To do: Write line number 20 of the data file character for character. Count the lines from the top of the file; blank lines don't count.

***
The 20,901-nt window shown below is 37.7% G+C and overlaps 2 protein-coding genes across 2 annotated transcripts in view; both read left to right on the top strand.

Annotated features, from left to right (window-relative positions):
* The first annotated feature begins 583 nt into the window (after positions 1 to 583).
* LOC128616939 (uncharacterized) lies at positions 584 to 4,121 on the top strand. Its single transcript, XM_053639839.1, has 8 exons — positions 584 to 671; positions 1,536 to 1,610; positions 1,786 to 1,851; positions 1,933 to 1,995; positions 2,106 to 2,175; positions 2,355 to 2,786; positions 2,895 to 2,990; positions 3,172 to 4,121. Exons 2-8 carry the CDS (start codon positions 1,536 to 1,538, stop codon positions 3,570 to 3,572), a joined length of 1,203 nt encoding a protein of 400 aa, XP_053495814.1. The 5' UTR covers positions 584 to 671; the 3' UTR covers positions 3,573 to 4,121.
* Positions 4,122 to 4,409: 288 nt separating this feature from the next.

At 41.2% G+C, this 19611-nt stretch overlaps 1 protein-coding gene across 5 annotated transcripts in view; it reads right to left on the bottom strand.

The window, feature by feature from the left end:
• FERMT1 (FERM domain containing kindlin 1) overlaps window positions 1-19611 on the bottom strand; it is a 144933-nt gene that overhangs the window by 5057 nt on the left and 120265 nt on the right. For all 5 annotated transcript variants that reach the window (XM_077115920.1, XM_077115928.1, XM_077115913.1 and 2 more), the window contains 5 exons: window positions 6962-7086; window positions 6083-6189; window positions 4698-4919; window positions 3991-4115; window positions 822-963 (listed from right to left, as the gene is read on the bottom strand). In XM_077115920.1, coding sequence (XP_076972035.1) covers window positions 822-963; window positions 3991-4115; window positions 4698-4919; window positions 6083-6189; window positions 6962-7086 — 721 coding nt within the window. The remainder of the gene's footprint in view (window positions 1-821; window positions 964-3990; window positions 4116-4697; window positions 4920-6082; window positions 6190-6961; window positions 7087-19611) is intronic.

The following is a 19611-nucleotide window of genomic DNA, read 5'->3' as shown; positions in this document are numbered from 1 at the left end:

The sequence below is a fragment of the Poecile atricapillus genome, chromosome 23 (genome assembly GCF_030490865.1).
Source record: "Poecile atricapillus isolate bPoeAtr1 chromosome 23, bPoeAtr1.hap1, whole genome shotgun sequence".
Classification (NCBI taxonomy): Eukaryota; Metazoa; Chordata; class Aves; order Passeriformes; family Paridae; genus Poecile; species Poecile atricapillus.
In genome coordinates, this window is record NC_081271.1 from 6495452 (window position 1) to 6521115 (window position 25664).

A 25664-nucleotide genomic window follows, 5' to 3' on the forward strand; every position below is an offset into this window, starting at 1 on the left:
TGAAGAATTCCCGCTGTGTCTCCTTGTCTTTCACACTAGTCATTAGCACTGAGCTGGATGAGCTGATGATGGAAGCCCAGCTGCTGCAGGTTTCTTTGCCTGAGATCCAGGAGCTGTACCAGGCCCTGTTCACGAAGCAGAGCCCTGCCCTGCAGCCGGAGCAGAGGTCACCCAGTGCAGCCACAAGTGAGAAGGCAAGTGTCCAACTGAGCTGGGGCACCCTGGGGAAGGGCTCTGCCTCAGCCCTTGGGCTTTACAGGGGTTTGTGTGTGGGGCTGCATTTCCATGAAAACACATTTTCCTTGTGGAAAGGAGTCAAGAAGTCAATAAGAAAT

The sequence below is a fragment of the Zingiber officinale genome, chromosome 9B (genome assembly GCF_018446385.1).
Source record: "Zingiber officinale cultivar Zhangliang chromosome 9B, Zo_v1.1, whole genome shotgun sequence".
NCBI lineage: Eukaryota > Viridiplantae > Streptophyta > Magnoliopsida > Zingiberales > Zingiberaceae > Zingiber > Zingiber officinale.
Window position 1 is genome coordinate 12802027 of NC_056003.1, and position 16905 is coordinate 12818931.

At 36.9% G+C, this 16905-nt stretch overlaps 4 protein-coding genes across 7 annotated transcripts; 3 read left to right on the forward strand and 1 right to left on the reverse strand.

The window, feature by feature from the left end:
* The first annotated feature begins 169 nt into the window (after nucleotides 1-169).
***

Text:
At 36.9% G+C, this 16905-nt stretch overlaps 4 protein-coding genes across 7 annotated transcripts; 3 read left to right on the forward strand and 1 right to left on the reverse strand.